these hidden things, and so of being adapted to every spiritual state of men on earth and in the heavens. Swedenborg would therefore claim that the highest evidence of the Divine authority of the Bible is to be found in the marvellous light of the manifold but harmonious meanings inhabiting its letter, which the devout and reverent-minded may find revealed through the knowledge of its correspondences now again made known. He teaches, too, that nature is a similar treasury of Divine wisdom, and capable of similar unfoldings,—a vast, continuous series of cause and effect within cause and effect, extending up to God Himself. So that His revealed or written Word and His Word in Nature alike descend from Him, and lead up to Him, who is the inmost and animating soul of both; not a mere undefined pervading influence, but a Divine Personal God,—an infinitely glorious Divine Man, the great Archetype, of which man was created the finite image.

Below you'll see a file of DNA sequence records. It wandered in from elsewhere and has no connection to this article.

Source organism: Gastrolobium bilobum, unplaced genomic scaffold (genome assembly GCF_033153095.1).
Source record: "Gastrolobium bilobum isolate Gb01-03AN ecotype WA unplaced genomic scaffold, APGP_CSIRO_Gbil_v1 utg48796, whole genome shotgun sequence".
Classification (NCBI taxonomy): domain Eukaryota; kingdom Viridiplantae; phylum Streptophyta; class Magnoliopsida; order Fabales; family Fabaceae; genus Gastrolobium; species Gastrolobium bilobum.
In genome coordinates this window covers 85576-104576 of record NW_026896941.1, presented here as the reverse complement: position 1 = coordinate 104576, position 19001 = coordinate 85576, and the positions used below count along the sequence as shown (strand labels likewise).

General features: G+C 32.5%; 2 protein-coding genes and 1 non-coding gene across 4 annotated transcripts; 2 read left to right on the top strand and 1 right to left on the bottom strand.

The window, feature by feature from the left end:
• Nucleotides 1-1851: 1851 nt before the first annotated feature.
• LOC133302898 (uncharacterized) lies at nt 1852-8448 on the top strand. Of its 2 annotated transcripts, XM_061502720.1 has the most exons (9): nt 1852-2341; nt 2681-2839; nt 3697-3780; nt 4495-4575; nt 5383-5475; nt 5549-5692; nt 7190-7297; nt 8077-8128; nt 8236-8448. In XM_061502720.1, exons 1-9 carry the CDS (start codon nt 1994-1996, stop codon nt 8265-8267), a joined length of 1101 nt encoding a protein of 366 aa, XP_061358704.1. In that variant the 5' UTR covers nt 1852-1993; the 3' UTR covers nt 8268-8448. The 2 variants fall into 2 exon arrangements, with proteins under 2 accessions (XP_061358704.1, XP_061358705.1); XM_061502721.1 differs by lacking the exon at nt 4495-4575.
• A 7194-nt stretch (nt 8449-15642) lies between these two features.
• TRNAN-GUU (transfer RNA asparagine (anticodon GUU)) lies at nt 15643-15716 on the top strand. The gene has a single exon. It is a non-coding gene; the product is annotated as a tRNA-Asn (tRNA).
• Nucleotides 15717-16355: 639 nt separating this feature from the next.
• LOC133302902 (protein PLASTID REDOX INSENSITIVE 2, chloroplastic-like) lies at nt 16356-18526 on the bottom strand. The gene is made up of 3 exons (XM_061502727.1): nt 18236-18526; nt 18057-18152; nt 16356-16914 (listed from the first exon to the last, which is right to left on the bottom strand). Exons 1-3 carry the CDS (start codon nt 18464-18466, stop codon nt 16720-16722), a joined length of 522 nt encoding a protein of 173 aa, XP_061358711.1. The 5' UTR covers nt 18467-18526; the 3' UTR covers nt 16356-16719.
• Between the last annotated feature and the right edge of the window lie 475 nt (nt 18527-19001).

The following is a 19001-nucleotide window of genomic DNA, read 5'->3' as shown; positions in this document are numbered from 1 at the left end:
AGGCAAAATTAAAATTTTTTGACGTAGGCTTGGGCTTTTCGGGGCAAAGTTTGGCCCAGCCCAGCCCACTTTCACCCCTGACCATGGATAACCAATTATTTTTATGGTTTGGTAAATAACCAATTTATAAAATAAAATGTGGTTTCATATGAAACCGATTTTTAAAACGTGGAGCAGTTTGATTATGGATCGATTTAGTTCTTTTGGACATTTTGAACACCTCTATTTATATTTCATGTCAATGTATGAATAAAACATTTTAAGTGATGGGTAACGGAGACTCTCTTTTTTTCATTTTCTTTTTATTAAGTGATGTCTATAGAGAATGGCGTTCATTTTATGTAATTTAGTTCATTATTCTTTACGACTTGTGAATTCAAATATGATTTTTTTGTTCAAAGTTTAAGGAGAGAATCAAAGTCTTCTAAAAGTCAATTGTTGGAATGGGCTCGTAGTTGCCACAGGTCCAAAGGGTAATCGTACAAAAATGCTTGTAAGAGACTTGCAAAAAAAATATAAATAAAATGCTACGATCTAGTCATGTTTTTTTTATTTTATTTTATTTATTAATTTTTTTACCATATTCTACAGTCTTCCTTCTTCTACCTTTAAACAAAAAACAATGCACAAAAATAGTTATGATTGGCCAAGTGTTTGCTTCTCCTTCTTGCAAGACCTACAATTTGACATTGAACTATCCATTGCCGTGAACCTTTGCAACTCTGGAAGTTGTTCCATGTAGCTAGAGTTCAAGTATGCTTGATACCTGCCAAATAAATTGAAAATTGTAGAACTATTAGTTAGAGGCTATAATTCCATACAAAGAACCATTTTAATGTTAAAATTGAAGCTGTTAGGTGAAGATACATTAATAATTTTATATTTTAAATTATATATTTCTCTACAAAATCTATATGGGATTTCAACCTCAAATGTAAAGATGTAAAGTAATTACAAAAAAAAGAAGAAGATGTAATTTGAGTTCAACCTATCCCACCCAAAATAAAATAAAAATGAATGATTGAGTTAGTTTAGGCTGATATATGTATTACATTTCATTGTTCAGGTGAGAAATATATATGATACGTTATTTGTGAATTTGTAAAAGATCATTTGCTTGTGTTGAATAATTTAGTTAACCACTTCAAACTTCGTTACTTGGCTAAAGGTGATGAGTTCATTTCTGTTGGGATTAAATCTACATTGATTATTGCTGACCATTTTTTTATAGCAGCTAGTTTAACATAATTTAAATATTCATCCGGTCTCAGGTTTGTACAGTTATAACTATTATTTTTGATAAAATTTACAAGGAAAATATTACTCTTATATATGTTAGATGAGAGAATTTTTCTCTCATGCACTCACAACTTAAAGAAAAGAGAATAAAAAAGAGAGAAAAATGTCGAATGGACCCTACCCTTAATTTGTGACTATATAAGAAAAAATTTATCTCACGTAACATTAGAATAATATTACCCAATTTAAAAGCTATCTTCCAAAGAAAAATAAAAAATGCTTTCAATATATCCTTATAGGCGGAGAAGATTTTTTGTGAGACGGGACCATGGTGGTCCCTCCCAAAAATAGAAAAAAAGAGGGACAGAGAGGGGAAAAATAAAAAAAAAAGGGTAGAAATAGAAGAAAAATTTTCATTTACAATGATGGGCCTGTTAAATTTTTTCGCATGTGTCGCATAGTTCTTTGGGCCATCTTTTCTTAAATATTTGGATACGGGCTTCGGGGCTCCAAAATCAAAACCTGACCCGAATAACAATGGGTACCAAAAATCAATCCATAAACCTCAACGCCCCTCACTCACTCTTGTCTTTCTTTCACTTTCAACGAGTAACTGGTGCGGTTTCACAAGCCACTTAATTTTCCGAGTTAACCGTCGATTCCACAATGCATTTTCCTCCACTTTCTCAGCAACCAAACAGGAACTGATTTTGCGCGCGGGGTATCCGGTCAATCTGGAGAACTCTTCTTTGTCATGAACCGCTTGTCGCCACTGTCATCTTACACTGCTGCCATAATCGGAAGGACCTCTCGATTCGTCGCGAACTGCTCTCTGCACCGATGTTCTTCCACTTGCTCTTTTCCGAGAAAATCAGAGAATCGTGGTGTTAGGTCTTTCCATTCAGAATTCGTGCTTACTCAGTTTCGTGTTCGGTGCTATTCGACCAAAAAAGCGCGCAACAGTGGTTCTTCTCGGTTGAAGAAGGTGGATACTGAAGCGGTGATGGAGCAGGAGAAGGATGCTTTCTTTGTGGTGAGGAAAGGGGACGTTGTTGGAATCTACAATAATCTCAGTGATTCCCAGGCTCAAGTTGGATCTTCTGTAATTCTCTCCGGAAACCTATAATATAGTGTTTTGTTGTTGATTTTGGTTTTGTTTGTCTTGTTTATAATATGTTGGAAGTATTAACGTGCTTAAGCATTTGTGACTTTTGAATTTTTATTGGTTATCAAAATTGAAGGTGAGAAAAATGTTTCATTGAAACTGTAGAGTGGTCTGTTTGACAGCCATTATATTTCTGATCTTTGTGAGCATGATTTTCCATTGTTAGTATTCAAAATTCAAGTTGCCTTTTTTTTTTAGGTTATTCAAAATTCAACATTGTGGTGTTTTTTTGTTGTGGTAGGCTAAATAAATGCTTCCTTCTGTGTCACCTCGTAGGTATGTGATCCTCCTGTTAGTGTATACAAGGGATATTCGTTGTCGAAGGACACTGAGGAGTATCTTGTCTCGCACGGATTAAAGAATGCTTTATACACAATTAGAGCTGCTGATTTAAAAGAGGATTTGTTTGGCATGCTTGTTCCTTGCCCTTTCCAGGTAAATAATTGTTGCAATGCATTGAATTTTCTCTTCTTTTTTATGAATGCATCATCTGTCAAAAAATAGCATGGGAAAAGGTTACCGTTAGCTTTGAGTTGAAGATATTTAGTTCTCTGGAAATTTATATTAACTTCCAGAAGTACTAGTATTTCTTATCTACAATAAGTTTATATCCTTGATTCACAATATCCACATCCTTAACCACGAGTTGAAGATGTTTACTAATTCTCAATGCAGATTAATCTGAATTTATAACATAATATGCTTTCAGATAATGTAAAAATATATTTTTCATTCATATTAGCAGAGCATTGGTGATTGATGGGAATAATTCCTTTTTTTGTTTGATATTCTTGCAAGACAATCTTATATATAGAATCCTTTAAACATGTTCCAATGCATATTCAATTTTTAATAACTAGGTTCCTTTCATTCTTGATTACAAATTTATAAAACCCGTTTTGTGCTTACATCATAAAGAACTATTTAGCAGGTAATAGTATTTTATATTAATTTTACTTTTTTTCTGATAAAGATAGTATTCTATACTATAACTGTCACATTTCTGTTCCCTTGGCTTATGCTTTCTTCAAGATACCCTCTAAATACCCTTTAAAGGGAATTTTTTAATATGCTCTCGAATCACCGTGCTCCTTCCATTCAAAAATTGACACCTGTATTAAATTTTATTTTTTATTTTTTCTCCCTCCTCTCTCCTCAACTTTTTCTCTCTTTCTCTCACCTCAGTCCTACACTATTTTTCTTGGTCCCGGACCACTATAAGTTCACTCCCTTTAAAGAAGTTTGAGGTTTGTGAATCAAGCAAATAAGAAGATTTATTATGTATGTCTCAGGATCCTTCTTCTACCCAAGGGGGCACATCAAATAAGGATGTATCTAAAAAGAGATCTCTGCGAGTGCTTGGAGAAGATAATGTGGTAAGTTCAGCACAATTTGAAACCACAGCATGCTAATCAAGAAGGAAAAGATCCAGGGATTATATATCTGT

While there are many to whom Swedenborg's writings have proved unintelligible, just as many fail to discern in the phenomena of their own daily experience an uninterrupted manifestation of God's infinite love and goodness; while there are many whose minds are never disturbed by those doubts and difficulties which tend to drag their victims out into the dark sea of skepticism and moral chaos; there is a class which in this age of applied science has been multiplying throughout the Christian world with fearful rapidity, for whom the writings of Swedenborg seem to have a providential mission. To those whose education and training have made it necessary for them to have a reason for the faith that is in them; who are too conscientious to profess a belief in statements which they cannot reconcile with their experience or their reason; who think the human intellect is fully competent to measure and appropriate all the truth of which man has need in this life, Swedenborg has brought unspeakable comfort and satisfadlion, by letting them see that they were the victims of their own blindness rather than, as they had allowed themselves to suppose, of the obscurity of the Scriptures. Of the already large number of this class who owe to the writings of Swedenborg the restoration of their impaired